A Pakistani court ordered former Prime Minister Imran Khan’s release on bail for two weeks, his lawyer said on Friday, after his arrest in a land fraud case ignited deadly protests and a tussle with the military.
The arrest, which the Supreme Court ruled “invalid and unlawful” a day earlier, has fueled instability in the nation of 220 million at a time of economic crisis, with record inflation, anemic growth and delayed IMF funding.
Khan welcomed the court’s order and said the judiciary was Pakistan’s only protection against the “law of the jungle”.
“I must say I expected this from our judiciary, because the only hope now left – the only thin line between a banana republic and a democracy is the judiciary,” he told journalists in the court premises.
“Otherwise, there is no rule of law here. It is a complete law of the jungle. Might is right, you can be picked up.”
Khan, 70, is a cricket hero-turned-politician who was ousted as prime minister in April 2022 in a parliamentary no-confidence vote and who is Pakistan’s most popular leader according to opinion polls.
Khan was expected to walk out of court soon, broadcaster ARY news reported, with his Pakistan Tehreek-e-Insaaf (PTI) party workers expecting him to deliver a speech following his release.
The former premier entered court earlier on Friday wearing dark glasses and a sky blue shalwar kameez – the loose shirt and trousers popular in Pakistan – and a dark waistcoat, surrounded by lawyers and security forces, TV footage showed.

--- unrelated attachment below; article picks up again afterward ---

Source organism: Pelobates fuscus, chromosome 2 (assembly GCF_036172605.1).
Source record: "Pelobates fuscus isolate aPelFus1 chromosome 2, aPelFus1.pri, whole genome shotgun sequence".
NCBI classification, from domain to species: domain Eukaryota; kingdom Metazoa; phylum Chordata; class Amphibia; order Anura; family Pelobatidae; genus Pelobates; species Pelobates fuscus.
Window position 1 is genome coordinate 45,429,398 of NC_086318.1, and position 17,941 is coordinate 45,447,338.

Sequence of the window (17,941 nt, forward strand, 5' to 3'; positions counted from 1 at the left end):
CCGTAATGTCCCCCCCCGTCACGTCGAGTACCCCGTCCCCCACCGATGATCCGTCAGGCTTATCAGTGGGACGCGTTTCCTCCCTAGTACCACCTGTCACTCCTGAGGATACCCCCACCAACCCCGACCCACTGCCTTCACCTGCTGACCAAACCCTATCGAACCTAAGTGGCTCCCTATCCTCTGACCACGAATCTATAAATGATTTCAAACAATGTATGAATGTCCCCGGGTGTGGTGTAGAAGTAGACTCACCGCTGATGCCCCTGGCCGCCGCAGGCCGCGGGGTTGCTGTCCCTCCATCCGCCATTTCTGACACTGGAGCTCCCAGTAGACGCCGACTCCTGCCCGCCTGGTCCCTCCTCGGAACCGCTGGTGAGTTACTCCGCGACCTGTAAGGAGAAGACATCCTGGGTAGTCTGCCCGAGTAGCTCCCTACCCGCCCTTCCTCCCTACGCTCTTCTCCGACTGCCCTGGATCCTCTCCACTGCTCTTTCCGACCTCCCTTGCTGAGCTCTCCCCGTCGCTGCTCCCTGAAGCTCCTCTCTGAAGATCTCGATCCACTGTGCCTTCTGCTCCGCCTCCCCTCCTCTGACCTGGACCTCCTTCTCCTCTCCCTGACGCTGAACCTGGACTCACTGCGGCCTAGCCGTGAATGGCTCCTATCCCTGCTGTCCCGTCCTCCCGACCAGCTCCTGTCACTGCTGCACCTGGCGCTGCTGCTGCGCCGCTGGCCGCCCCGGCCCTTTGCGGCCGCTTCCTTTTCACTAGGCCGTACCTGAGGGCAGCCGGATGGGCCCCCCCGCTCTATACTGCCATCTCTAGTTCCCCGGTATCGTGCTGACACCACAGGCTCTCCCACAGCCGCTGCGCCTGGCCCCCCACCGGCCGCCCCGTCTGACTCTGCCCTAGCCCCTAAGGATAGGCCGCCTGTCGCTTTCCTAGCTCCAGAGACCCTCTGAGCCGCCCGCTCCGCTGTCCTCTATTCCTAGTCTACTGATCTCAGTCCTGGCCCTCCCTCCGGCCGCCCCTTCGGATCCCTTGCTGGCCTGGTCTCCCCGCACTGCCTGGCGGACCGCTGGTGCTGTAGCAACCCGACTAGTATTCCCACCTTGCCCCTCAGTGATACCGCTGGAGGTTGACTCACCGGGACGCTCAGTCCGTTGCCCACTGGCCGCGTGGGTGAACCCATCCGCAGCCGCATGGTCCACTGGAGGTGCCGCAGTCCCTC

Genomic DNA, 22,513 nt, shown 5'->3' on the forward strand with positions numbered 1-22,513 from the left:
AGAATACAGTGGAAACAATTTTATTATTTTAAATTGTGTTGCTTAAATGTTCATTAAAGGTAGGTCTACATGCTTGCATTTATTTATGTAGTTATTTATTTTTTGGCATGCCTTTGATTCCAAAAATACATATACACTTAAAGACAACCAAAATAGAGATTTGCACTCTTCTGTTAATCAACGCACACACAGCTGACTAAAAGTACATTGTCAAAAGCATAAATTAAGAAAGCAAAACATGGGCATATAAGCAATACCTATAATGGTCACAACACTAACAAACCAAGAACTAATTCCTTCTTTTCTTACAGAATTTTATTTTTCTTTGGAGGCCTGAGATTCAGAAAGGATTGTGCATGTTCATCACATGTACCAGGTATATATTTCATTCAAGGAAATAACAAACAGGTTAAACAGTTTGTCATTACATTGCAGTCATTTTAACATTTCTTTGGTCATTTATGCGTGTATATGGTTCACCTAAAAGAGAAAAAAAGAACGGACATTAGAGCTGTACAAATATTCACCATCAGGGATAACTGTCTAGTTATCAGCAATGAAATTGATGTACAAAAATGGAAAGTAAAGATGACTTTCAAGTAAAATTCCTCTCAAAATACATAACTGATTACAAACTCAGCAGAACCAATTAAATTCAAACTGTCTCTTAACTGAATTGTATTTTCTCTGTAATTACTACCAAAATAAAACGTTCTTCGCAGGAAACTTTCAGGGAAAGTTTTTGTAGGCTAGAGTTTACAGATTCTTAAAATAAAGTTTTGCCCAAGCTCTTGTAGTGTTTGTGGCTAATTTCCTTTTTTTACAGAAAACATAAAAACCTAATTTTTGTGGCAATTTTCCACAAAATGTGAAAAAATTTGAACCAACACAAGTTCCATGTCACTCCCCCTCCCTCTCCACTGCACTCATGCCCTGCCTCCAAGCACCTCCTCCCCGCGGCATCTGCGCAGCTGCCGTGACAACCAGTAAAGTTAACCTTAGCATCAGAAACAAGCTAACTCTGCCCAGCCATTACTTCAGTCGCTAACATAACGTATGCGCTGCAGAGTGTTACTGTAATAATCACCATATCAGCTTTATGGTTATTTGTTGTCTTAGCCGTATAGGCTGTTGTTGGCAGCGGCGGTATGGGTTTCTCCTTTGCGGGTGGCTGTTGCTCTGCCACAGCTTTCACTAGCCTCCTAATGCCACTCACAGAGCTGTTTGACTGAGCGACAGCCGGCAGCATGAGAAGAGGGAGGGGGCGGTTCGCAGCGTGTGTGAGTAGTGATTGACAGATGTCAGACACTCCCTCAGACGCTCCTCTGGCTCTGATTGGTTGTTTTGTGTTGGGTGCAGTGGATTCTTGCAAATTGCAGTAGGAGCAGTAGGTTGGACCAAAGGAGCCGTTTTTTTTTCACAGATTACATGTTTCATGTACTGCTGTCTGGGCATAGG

He was seen in footage waving at cameras and making a victory sign with his fingers as he walked into court. Meanwhile his supporters clashed with police elsewhere in the capital, where a police van was set ablaze, broadcaster Geo TV reported.
After the court order was announced, Interior Minister Rana Sanaullah said: “We have instructed our forces out there that court orders should be followed and there shouldn’t be any violation of the court ruling”.
Many cities in Pakistan saw violent protests following his arrest by the anti-graft agency in a land fraud case on Tuesday. Khan denies any wrongdoing.
His supporters have stormed military establishments, set ablaze a state broadcaster building, smashed buses, ransacked a top army official’s house and attacked other assets, leading to nearly 2,000 arrests and the army being deployed for help.
“The Islamabad High Court has given a two week bail and also ordered the (anti-graft body) not to arrest Imran Khan during this period,” his lawyer Faisal Chaudhry told Reuters.
At least eight people have been killed in the violence that has worsened the country’s instability and doused hopes of resumption of a crucial International Monetary Fund bailout.
The army, which remains Pakistan’s most powerful institution, having ruled it directly for close to half its 75-year history through three coups, has warned against further attacks on its assets and has called the violence “pre-planned”.